Thursday, December 02, 2004

Giambi's domino effect

Gasp! You mean.... YOU LIED TO US??? Say it ain't so, Giambino, say it ain't so!

...Well, it's so. And anyone who thinks it isn't needs to have his head examined. Jason Giambi took steroids. So did his talent-deprived brother. It says so in black and white in a transcript of a grand jury hearing obtained by the San Francisco Chronicle and reported today.

The findings directly contradict several separate public denials by Giambi that he took performance-enhancing drugs. They also serve as an affirmation of those who have long suspected (and accused) baseball's top sluggers of cheating in an attempt to gain a competitive edge.

If the house of cards was quivering before, it's collapsing now. Giambi will find that out soon enough, as the crush of these revelations bears down on him with devastating force. An MVP career will be exposed and assassinated in the court of public opinion -- and after Giambi's lies to fans and reporters, who could blame them?

More upheaval will follow. Speculation against Barry Bonds, Gary Sheffield, and others implicated in the BALCO case will intensify. Against all logic, more denials will be issued... Then another grand jury transcript will surface, and another career will be destroyed.

As betrayed as fans are likely to feel over Giambi's admissions, the anger is tempered by the warning signs that hinted he was crooked long before today's news. We laughed knowingly when the Giambino showed up to spring training last year about a refrigerator lighter, then claimed to have lost only "four pounds" due to a "new workout regimen." We saw it coming as the BALCO probe grew deeper and when Sheffield blabbed to Sports Illustrated a day before the ALDS that he had used something called "the cream," a supposedly undetectable performance-enchancer. We're angry today, but in reality, we've been preparing for it for months.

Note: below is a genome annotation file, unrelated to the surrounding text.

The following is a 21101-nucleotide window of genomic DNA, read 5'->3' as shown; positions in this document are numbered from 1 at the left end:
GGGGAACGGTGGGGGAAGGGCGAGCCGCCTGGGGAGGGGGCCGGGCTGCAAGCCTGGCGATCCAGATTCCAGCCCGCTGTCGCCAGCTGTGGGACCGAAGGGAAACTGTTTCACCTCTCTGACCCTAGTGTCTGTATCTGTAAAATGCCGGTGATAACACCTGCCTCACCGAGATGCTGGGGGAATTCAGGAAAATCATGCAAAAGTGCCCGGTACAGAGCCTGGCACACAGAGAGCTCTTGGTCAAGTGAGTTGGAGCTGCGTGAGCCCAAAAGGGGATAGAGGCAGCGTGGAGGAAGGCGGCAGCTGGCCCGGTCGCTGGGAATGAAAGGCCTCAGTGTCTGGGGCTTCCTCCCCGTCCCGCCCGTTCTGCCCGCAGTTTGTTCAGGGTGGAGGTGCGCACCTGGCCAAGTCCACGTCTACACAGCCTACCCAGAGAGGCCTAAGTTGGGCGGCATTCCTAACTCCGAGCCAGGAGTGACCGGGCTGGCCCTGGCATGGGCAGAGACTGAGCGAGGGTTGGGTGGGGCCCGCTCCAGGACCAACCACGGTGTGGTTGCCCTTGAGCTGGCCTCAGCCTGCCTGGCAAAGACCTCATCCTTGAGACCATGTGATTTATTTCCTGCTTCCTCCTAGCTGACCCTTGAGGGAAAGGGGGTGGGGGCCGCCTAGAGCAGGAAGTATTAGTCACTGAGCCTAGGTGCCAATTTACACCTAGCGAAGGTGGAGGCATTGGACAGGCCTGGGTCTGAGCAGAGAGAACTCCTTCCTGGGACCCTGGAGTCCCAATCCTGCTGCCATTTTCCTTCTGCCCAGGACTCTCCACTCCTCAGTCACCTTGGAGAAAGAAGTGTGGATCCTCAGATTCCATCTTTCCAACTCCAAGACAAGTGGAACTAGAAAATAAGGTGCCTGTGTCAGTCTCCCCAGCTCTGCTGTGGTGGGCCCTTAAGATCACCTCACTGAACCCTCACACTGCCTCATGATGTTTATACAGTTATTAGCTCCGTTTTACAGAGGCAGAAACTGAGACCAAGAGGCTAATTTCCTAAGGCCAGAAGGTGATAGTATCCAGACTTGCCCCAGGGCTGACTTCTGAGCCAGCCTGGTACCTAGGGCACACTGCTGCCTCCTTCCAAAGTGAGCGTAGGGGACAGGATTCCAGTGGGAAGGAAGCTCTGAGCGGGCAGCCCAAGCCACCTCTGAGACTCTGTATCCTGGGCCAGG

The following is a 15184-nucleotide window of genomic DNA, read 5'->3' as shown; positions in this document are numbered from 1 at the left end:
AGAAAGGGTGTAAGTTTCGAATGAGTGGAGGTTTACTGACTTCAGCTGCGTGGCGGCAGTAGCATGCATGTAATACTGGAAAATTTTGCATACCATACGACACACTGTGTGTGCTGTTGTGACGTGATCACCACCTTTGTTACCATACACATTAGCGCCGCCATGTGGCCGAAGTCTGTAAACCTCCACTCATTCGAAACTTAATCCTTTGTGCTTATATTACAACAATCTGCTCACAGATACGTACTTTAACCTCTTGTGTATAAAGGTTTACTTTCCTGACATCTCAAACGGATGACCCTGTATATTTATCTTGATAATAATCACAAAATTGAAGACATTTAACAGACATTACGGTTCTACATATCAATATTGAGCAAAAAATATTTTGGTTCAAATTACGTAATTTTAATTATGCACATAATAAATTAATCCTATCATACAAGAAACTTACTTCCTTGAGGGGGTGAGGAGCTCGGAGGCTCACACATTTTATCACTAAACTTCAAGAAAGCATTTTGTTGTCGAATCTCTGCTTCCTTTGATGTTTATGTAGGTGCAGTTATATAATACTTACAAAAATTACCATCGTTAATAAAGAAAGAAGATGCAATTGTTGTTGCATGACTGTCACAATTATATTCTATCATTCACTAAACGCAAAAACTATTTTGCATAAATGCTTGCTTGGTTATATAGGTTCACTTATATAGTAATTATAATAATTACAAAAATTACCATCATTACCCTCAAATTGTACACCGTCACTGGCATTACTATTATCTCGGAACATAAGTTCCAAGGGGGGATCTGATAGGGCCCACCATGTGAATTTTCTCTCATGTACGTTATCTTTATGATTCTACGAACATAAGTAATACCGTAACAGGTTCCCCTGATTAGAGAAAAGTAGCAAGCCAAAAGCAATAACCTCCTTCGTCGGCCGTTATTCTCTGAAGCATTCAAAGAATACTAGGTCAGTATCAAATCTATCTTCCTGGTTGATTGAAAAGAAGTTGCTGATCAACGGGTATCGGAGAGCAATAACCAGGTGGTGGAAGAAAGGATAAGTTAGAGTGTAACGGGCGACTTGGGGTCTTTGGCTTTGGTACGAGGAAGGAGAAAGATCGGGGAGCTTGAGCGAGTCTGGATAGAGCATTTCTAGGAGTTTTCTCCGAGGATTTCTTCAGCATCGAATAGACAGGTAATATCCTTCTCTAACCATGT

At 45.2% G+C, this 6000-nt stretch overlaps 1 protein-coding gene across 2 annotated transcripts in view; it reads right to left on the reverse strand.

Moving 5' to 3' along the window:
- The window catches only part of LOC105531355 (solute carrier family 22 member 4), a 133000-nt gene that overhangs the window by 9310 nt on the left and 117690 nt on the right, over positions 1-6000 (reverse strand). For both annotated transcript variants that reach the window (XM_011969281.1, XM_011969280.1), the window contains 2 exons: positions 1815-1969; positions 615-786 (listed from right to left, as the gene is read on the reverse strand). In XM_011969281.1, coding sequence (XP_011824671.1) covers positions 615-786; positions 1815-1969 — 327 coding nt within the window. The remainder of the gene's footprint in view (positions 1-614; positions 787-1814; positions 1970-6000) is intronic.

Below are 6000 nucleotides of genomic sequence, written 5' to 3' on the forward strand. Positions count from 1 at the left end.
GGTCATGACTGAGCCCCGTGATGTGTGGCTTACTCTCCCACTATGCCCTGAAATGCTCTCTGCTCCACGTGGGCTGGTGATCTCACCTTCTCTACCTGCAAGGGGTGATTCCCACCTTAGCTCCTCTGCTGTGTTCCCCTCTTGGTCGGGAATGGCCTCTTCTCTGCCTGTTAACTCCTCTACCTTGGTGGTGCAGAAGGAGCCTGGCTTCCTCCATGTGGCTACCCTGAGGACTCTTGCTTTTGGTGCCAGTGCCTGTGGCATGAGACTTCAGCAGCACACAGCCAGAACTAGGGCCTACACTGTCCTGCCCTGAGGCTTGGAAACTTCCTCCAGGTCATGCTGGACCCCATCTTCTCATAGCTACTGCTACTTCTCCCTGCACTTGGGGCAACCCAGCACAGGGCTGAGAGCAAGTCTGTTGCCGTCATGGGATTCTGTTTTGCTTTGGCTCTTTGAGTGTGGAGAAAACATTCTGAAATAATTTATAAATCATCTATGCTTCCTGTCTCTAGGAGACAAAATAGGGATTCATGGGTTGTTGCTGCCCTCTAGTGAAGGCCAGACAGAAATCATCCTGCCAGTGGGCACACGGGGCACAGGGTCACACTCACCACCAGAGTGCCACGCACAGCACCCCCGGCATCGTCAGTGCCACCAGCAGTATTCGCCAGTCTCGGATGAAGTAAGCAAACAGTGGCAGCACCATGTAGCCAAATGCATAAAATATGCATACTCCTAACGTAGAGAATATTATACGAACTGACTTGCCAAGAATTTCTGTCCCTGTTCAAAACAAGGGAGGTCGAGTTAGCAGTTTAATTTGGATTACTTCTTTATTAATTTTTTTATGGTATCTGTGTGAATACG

So perhaps what's most striking about this whole case is how sad this all is. It's sad and dispicable that Giambi lied to the fans, the fans who buy the tickets and the jerseys and the t-shirts that pay the $17-million salary per year he has earned by striking out and sitting on the bench the last two years. It's sad the damage this will do to Baseball, which cannot be completely absolved due to its laughable drug-testing policy. It's sad that Giambi and his cohorts actually believed they could get away with the charade. And it's sad the damage Giambi and his brother did to themselves. That Giambino and mini-G were were willing to entrust their lives and their multi-million-dollar careers to a group of men who cared for little else than the $10,000 they were paid for grab bags of drugs is the saddest and most discomforting aspect of this whole case.

Among the drugs the Giambis admitted to taking is Clomid, a female fertility drug which can exacerbate tumors on the pituitary gland. They also tested positive for Deca Durabolin, a steroid which causes shrinking of testes and has been linked to prostate cancer. They may also have taken Depo-Testosterone, which causes an enlarging of the breasts and baldness in men.

As your stomach turns, think about this: The Giambis also admitted to following a calendar by which they took three different pills (idenitfied by color: "white," "yellow" and "orange") about which they knew ABSOLUTELY NOTHING ELSE. Jeremy's explanation for it all? "I didn't think the guy would send me something that was, you know, Drano or something, you know, I mean, I hope he wouldn't."


It's times like these I'm glad I'm not a professional baseball columnist, charged with actually trying to make sense of all this witlessness. All I can say is that it ain't pretty, and it's only going to get worse. Who will be the next to fall? It's only a matter of time before we find out.

E-mail Mike Casey at